Early in his career, Jake Margolis served as an Officer in the United States Army Forward, deployed to Afghanistan as the Combined Joint Signal Officer, a role some would equate to that of a CIO. When he returned to the United States, he was asked to become the Information Assurance Manager for the California National Guard and California Military Department, a role comparable to that of the CISO. He was chosen for this assignment because he had the correct Department of Defense (DoD) certifications and security was the responsibility of all people working in IT within the U.S. Army. Shortly after stepping into this role, his first major responsibility was to prepare for, and pass, the U.S. Cyber Command, Command Cyber Readiness Inspection. He says, “That was really how I got into information security as a discipline, if you will, because they put me in there. And that was just an assignment for me as an Army Officer. I didn’t set out on a career path to become a CISO one day, or even a pen tester or anything like that. I just bounced around the IT profession, largely within the DoD. And because of the level of rigor put on things in the DoD, I had this level of exposure to security.”
He continues, “When I came up doing this in the military, the security guys didn’t harden servers for you. We were responsible to meet standards that were published by the security team. So, I’ve been doing security probably my whole career. I had my CISSP before I was officially in security. I was a network operation center manager and the DoD required me to have my CISSP to perform that job, so security was just part of it. For me, the journey has always been different, because when I talk to other people that haven’t had that upbringing in security, their experiences are very different with it,” explains Margolis.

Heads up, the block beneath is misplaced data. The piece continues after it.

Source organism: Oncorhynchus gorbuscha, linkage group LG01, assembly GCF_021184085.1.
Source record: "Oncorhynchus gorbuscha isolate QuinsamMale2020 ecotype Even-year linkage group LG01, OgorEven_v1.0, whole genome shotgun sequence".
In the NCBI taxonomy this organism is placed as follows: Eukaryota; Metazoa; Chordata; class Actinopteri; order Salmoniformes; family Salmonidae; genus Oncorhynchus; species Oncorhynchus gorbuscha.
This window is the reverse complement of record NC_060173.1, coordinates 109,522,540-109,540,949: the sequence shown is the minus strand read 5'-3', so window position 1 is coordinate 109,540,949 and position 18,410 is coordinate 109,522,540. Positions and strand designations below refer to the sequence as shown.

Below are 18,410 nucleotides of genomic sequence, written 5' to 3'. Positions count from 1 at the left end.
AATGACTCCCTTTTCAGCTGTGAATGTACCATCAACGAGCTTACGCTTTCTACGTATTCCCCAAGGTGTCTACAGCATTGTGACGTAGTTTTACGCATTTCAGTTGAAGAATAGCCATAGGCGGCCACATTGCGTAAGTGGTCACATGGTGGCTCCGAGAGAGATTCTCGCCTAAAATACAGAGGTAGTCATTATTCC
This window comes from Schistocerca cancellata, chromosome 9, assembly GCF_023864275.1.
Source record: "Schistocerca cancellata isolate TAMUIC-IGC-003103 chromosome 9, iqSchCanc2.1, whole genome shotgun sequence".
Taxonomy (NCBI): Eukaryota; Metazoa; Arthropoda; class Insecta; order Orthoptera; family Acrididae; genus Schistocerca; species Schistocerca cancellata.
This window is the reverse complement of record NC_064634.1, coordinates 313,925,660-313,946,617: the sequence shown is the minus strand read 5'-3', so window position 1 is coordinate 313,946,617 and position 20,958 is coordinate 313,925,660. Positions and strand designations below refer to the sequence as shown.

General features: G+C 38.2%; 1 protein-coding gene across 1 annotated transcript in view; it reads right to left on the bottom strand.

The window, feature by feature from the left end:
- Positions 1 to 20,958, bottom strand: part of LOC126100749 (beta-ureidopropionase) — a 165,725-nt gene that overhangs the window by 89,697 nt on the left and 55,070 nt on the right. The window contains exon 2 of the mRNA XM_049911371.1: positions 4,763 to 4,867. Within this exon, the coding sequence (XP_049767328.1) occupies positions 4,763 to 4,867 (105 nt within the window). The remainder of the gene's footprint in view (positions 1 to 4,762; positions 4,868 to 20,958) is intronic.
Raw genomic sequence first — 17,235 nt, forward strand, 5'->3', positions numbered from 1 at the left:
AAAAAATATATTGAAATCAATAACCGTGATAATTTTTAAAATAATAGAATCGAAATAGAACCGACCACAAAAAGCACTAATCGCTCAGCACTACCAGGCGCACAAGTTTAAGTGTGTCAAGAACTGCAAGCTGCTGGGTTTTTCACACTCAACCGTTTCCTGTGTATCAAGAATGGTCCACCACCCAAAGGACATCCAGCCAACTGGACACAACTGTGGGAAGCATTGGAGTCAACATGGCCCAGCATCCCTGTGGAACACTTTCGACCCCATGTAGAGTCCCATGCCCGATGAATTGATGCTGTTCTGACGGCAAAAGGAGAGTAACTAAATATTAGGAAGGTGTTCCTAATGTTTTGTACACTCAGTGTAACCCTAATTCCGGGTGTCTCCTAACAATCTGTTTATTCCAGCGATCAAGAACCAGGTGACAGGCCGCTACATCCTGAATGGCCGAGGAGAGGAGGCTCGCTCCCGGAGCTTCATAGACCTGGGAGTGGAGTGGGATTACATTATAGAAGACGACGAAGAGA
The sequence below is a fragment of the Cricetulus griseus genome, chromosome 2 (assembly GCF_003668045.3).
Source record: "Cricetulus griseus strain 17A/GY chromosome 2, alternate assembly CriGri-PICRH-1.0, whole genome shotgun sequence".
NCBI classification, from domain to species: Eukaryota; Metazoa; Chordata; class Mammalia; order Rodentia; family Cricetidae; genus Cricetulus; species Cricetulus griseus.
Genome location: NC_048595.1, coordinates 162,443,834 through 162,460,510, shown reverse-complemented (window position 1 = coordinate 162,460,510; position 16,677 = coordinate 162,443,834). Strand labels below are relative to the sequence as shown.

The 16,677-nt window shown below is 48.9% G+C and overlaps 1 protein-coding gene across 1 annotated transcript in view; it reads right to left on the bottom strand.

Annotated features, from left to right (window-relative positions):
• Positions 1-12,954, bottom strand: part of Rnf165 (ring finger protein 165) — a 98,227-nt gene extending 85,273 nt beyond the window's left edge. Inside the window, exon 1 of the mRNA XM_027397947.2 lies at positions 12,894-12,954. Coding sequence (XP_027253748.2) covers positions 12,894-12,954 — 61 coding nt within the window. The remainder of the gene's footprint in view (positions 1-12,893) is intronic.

After working in a number of roles for the Army, California National Guard, and serving as the CISO for the County of Orange, Margolis is now CISO for the Metropolitan Water District of Southern California.
STRONG SECURITY AWARENESS
Margolis believes security awareness is vital to a strong security culture within an organization. He says this starts with embarking on holistic and multi-layered security education, and a strong security awareness program should encourage people to consistently think about being secure, both inside and outside of the workplace.
For example, he says it is important to educate your workforce about small adjustments to their everyday routines such as taking off their badge when they go to Starbucks. To fundamentally instill a security-aware mindset for employees, he suggests publishing threat intelligence summaries around the holidays to tell parents what IoT enabled toys are less secure or educating about parental controls that may be complimentary from your internet provider.
Margolis approaches security awareness with business executives in a more specific manner, one that resonates directly with their responsibilities, goals, and challenges. He comments, “I think there’s different levels of education because people need to understand what risk there is to them based on their role, what responsibilities they have in leadership for roles and responsibilities within a holistic security program.”
BEST PRACTICES TO CREDIBLE RISKS